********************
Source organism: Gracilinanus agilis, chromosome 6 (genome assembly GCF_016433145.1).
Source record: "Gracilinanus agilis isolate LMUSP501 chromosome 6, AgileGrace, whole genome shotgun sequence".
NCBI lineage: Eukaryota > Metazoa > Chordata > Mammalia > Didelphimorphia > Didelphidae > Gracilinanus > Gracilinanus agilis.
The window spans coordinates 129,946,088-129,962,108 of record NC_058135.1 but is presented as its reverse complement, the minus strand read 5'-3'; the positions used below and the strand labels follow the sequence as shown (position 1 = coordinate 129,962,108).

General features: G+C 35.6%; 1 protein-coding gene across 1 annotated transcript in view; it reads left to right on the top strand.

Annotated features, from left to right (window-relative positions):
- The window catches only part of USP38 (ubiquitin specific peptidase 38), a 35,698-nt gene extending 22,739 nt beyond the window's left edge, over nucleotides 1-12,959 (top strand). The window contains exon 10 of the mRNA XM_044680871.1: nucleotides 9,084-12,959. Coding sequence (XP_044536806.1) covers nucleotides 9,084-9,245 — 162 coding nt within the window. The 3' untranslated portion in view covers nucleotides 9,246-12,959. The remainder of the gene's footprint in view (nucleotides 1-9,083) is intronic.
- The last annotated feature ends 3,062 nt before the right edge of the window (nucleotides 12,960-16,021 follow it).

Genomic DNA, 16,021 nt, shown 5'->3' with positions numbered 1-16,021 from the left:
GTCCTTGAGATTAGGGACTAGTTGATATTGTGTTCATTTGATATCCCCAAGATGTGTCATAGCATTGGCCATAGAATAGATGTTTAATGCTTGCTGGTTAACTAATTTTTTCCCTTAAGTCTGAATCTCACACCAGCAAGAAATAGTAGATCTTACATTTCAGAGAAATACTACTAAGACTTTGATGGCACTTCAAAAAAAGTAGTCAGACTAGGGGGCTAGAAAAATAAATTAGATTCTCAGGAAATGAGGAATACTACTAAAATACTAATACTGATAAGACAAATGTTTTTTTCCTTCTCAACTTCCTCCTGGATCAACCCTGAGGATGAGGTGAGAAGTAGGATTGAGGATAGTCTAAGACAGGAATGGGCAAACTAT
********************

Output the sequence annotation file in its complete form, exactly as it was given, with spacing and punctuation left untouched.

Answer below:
Source organism: Gracilinanus agilis, chromosome 6 (genome assembly GCF_016433145.1).
Source record: "Gracilinanus agilis isolate LMUSP501 chromosome 6, AgileGrace, whole genome shotgun sequence".
NCBI lineage: Eukaryota > Metazoa > Chordata > Mammalia > Didelphimorphia > Didelphidae > Gracilinanus > Gracilinanus agilis.
The window spans coordinates 129,946,088-129,962,108 of record NC_058135.1 but is presented as its reverse complement, the minus strand read 5'-3'; the positions used below and the strand labels follow the sequence as shown (position 1 = coordinate 129,962,108).

General features: G+C 35.6%; 1 protein-coding gene across 1 annotated transcript in view; it reads left to right on the top strand.

Annotated features, from left to right (window-relative positions):
- The window catches only part of USP38 (ubiquitin specific peptidase 38), a 35,698-nt gene extending 22,739 nt beyond the window's left edge, over nucleotides 1-12,959 (top strand). The window contains exon 10 of the mRNA XM_044680871.1: nucleotides 9,084-12,959. Coding sequence (XP_044536806.1) covers nucleotides 9,084-9,245 — 162 coding nt within the window. The 3' untranslated portion in view covers nucleotides 9,246-12,959. The remainder of the gene's footprint in view (nucleotides 1-9,083) is intronic.
- The last annotated feature ends 3,062 nt before the right edge of the window (nucleotides 12,960-16,021 follow it).

Genomic DNA, 16,021 nt, shown 5'->3' with positions numbered 1-16,021 from the left:
GTCCTTGAGATTAGGGACTAGTTGATATTGTGTTCATTTGATATCCCCAAGATGTGTCATAGCATTGGCCATAGAATAGATGTTTAATGCTTGCTGGTTAACTAATTTTTTCCCTTAAGTCTGAATCTCACACCAGCAAGAAATAGTAGATCTTACATTTCAGAGAAATACTACTAAGACTTTGATGGCACTTCAAAAAAAGTAGTCAGACTAGGGGGCTAGAAAAATAAATTAGATTCTCAGGAAATGAGGAATACTACTAAAATACTAATACTGATAAGACAAATGTTTTTTTCCTTCTCAACTTCCTCCTGGATCAACCCTGAGGATGAGGTGAGAAGTAGGATTGAGGATAGTCTAAGACAGGAATGGGCAAACTAT